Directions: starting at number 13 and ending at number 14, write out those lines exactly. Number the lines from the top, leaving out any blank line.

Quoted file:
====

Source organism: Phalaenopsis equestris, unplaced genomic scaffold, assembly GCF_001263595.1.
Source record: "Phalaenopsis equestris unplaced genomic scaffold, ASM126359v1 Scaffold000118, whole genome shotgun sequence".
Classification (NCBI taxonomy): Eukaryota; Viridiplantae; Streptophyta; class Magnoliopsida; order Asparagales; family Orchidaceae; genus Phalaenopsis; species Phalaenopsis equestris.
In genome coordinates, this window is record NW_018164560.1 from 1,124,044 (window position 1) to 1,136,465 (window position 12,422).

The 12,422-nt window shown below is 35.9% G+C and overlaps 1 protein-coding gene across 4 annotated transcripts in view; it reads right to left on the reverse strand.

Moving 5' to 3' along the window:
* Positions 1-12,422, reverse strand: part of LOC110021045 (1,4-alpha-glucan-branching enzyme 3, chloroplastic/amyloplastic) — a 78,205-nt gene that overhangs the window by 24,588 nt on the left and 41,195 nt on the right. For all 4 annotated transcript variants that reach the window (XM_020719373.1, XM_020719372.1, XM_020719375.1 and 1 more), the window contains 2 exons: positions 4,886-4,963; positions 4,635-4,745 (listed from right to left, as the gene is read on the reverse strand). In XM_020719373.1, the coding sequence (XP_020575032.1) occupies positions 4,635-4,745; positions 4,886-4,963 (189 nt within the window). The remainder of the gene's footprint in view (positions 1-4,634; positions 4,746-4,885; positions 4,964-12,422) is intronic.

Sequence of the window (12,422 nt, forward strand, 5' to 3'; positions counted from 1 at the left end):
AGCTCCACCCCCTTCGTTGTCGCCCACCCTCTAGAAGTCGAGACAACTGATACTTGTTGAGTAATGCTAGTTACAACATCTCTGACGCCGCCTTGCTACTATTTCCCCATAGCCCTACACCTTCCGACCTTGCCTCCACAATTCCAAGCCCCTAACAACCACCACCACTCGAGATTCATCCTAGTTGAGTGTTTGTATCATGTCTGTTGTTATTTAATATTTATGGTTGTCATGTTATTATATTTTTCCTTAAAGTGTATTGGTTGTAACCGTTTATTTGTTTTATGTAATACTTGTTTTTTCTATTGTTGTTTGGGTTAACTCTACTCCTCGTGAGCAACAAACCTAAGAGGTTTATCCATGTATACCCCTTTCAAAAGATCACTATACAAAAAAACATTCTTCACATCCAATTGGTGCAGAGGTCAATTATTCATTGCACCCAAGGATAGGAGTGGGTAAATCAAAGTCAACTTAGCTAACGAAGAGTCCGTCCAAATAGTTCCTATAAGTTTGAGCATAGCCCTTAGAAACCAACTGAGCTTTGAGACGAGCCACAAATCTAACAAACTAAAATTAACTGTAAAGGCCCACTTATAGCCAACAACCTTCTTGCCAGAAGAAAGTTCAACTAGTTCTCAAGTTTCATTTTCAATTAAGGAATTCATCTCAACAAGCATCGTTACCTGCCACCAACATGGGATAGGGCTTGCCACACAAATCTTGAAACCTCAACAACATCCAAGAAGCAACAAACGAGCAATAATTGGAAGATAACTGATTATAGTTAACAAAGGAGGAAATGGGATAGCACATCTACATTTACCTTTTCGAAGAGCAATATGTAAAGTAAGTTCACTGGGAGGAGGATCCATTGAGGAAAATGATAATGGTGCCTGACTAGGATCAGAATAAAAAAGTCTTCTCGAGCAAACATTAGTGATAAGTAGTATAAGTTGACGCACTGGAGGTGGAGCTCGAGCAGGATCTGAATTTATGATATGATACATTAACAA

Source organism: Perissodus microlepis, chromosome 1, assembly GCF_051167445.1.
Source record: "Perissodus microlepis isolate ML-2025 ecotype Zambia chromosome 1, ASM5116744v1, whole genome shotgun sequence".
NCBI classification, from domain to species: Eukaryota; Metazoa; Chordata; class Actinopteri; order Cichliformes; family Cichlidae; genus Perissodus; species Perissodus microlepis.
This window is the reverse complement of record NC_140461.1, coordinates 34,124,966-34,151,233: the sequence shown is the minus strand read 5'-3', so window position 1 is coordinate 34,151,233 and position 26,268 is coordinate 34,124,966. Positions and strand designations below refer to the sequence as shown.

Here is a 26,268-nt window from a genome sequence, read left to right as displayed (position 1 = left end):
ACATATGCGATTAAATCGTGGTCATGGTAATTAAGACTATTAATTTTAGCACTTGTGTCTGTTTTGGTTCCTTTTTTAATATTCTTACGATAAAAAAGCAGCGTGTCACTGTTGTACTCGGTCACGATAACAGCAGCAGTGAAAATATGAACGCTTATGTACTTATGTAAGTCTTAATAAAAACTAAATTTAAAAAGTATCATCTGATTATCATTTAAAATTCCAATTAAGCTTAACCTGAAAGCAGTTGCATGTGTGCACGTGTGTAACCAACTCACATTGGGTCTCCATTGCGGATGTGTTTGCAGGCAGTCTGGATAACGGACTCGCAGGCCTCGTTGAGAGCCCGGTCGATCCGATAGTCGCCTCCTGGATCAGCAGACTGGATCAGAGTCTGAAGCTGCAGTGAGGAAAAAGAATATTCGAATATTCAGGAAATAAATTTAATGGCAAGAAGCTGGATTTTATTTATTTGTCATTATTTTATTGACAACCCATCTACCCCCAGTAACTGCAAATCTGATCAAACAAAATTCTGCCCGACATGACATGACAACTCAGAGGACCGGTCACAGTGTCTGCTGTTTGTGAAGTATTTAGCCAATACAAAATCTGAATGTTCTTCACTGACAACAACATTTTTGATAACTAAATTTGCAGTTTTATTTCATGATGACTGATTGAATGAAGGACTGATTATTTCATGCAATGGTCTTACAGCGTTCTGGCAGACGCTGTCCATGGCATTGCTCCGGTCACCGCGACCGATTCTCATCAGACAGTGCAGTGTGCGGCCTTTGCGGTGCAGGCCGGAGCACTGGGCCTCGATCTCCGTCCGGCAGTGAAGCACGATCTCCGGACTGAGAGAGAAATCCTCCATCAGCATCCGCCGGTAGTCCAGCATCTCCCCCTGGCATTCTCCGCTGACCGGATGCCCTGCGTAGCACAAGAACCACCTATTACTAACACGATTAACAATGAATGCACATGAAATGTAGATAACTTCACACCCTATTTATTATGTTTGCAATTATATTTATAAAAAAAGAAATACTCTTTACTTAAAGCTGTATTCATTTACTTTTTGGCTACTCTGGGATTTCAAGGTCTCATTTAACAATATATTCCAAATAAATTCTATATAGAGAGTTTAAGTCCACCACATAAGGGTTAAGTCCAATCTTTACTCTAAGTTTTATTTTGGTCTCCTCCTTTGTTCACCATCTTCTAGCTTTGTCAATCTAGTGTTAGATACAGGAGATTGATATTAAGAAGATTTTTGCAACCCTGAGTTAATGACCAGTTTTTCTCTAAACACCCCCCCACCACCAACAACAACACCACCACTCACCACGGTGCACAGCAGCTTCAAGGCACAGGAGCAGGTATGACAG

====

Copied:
This window is the reverse complement of record NC_140461.1, coordinates 34,124,966-34,151,233: the sequence shown is the minus strand read 5'-3', so window position 1 is coordinate 34,151,233 and position 26,268 is coordinate 34,124,966. Positions and strand designations below refer to the sequence as shown.

Here is a 26,268-nt window from a genome sequence, read left to right as displayed (position 1 = left end):